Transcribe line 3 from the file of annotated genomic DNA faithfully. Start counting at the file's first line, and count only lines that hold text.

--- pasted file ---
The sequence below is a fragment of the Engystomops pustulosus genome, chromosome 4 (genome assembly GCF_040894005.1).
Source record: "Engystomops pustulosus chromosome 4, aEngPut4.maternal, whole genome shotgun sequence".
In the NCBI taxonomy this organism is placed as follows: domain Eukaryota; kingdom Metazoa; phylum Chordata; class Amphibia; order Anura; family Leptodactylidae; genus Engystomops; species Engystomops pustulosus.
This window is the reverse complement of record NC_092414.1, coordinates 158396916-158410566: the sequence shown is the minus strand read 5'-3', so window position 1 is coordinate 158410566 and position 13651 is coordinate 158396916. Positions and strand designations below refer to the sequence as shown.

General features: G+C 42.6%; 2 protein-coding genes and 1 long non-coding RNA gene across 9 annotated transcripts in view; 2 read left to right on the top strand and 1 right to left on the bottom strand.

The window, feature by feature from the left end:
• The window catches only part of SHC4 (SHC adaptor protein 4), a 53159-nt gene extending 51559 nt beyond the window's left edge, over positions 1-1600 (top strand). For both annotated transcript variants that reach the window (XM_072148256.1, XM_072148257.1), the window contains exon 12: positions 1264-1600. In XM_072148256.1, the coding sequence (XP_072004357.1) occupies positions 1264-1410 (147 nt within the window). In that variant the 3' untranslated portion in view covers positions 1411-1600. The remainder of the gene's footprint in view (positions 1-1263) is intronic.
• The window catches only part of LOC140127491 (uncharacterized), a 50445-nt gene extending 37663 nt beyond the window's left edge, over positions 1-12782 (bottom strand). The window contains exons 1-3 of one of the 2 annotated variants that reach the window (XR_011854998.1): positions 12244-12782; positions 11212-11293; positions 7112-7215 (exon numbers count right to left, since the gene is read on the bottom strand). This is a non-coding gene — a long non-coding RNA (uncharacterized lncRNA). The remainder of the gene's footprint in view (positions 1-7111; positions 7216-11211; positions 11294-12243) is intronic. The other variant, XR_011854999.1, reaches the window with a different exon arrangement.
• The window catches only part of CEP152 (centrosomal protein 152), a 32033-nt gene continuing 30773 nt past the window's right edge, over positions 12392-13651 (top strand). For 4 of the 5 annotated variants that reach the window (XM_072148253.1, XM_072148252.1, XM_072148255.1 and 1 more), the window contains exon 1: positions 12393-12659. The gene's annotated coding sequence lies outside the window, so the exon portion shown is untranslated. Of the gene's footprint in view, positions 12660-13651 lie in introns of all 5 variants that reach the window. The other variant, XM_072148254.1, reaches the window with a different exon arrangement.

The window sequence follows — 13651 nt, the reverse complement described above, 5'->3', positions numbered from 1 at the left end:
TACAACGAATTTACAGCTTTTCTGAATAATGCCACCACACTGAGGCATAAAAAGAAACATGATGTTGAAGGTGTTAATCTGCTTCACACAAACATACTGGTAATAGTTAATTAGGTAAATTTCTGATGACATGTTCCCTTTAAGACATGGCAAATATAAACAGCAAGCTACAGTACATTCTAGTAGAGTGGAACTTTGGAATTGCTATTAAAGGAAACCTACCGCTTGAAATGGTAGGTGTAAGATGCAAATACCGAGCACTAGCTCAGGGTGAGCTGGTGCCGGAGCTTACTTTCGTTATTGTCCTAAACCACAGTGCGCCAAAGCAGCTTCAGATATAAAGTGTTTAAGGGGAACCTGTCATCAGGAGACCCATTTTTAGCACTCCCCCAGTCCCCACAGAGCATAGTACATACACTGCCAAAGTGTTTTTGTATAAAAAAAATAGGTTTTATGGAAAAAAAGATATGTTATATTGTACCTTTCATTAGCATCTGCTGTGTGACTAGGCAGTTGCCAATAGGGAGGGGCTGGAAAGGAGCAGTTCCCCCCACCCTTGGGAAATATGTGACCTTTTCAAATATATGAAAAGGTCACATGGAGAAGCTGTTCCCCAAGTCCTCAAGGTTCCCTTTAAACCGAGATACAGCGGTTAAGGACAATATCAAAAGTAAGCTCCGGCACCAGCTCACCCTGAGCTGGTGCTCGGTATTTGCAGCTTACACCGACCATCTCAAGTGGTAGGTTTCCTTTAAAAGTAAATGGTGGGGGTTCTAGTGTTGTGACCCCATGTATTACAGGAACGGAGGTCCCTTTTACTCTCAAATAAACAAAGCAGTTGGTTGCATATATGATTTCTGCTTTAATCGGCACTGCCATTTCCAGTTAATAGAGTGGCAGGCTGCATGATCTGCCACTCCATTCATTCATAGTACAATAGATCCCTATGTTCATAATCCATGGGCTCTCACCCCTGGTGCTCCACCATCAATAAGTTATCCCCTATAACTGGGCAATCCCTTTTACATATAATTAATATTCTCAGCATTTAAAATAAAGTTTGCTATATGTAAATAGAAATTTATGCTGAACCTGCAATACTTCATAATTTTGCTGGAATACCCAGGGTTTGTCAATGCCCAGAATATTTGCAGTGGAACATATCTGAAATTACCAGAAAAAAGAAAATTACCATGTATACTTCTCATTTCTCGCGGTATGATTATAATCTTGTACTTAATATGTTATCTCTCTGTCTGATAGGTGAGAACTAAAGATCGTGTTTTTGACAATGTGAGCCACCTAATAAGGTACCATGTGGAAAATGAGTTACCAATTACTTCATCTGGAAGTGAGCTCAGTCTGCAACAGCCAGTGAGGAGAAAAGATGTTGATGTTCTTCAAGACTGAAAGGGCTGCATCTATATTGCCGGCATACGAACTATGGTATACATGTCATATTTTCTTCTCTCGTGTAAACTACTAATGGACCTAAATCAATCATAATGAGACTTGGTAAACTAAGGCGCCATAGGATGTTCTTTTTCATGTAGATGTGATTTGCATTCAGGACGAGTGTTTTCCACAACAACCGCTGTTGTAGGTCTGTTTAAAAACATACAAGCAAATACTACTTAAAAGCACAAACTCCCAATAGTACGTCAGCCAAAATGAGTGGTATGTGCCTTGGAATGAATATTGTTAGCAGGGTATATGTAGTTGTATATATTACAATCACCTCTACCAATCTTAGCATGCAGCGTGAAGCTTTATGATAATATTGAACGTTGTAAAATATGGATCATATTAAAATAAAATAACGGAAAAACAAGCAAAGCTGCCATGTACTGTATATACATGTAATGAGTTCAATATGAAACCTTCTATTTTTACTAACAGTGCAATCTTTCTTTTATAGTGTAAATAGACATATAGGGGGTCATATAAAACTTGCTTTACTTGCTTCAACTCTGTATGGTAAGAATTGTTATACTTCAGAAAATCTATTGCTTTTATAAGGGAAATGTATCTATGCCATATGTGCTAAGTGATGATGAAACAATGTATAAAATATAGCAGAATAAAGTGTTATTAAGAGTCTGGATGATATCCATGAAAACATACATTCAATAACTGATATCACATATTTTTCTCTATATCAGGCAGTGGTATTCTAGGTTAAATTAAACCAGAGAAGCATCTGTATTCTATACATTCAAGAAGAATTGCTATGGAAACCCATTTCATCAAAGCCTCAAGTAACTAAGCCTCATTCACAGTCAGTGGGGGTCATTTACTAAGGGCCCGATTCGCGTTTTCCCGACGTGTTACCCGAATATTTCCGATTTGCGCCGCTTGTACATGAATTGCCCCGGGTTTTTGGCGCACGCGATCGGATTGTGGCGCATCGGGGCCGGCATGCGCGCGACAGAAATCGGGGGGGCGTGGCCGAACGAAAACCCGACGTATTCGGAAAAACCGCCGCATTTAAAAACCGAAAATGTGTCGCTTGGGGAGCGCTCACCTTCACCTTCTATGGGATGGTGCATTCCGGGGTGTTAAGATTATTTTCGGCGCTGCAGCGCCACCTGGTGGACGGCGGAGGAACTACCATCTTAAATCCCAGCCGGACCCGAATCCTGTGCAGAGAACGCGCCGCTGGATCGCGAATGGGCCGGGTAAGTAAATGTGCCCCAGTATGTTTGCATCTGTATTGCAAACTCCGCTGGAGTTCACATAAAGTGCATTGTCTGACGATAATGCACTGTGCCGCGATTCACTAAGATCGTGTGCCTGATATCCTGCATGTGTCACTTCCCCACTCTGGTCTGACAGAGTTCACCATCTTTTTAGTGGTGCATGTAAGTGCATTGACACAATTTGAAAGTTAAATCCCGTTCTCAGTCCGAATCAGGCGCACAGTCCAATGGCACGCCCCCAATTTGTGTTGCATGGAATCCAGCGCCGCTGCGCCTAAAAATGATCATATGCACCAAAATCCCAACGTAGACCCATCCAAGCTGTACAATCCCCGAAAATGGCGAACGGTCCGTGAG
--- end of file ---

In the NCBI taxonomy this organism is placed as follows: domain Eukaryota; kingdom Metazoa; phylum Chordata; class Amphibia; order Anura; family Leptodactylidae; genus Engystomops; species Engystomops pustulosus.